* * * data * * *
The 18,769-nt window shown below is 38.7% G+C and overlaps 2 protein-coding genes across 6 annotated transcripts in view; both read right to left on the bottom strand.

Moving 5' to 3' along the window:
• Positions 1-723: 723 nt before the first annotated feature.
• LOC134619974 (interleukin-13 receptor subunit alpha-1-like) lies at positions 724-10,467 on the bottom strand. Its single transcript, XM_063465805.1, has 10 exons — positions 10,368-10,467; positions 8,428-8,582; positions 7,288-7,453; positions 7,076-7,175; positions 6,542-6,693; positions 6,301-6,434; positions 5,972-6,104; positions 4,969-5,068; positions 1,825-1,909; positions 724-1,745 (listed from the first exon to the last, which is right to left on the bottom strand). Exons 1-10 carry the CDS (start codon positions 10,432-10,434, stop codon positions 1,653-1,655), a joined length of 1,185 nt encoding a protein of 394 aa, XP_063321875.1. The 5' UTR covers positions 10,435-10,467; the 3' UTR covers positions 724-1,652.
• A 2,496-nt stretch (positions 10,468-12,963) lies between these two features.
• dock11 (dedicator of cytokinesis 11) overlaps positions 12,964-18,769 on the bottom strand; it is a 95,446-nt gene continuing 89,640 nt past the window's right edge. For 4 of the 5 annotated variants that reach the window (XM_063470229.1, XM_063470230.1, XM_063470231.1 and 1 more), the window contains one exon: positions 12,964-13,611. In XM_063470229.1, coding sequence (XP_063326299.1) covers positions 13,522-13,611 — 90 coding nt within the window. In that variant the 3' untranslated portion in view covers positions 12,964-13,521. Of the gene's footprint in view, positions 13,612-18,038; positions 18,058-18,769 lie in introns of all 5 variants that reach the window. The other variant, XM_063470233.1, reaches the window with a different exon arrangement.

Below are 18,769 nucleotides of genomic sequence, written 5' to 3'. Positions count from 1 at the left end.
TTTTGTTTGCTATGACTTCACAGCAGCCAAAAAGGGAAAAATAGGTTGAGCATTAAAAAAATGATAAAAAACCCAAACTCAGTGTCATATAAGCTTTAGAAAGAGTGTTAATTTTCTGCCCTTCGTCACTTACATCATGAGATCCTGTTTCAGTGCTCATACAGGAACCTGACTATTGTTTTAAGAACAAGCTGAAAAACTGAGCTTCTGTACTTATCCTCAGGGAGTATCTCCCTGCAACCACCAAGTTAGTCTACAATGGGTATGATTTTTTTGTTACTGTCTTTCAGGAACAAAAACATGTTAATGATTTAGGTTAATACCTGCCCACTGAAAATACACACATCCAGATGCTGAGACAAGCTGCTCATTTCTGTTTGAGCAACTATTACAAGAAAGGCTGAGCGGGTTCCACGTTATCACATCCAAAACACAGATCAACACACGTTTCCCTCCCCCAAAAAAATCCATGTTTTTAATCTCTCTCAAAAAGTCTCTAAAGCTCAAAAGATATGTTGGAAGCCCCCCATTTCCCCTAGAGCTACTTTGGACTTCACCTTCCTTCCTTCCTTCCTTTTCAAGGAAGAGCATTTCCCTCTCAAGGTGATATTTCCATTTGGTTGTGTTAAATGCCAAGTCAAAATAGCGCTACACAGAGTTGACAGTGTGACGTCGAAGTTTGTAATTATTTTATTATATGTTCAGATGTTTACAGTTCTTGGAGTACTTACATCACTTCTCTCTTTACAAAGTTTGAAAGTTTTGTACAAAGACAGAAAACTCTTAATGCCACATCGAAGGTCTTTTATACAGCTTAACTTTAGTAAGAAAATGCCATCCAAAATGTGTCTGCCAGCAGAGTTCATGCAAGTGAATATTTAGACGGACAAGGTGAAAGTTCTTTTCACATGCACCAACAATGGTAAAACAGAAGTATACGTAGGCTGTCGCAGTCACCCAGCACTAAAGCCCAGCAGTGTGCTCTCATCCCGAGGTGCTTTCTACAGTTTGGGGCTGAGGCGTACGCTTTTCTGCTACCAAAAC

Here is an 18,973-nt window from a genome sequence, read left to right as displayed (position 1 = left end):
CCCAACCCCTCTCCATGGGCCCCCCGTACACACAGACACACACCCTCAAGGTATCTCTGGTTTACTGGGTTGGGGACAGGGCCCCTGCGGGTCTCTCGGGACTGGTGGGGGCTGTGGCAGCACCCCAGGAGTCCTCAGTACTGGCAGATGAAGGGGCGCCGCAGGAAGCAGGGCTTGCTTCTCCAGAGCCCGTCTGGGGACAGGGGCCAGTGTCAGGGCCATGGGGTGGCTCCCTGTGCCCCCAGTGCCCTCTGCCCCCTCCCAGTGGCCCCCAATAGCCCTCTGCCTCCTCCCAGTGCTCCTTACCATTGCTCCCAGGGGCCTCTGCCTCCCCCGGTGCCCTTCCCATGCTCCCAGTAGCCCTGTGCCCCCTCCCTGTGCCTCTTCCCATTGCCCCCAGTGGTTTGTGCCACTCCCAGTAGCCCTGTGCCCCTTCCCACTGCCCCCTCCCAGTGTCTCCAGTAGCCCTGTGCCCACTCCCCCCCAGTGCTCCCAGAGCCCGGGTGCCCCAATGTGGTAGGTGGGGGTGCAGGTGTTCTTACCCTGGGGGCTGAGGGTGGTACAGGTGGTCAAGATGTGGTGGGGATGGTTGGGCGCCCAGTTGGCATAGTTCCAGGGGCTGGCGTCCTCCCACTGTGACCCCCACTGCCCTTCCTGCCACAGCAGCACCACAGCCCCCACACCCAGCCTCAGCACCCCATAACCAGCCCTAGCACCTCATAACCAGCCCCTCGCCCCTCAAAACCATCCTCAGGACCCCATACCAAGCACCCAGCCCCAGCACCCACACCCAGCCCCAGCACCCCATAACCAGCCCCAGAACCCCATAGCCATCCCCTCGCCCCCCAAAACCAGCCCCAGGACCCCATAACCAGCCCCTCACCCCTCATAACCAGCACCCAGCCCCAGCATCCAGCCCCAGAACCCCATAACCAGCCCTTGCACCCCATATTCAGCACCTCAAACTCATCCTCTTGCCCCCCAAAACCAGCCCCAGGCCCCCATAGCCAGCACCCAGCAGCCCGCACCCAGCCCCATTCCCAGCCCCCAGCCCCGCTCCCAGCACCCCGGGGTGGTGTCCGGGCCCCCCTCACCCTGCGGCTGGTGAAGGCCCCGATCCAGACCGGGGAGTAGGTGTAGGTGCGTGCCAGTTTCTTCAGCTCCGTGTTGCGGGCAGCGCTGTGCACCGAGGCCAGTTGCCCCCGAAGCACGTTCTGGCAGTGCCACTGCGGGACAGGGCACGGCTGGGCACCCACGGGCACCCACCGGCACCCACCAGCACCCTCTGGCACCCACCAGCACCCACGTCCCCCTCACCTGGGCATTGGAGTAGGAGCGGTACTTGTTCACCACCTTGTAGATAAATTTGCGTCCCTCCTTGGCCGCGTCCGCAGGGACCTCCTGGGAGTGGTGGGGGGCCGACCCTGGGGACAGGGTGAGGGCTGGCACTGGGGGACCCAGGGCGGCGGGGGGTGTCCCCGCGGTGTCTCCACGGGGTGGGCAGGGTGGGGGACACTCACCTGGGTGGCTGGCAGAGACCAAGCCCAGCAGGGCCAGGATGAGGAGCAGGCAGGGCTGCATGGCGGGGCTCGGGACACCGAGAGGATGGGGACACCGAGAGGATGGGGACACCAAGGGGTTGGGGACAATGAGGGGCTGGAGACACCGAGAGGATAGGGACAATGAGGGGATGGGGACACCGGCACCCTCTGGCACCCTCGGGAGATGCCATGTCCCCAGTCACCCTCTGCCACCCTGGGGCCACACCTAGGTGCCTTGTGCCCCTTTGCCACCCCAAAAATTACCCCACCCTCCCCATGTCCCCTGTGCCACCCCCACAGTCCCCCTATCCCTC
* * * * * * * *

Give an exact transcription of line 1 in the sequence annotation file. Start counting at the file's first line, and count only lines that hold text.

The 18,769-nt window shown below is 38.7% G+C and overlaps 2 protein-coding genes across 6 annotated transcripts in view; both read right to left on the bottom strand.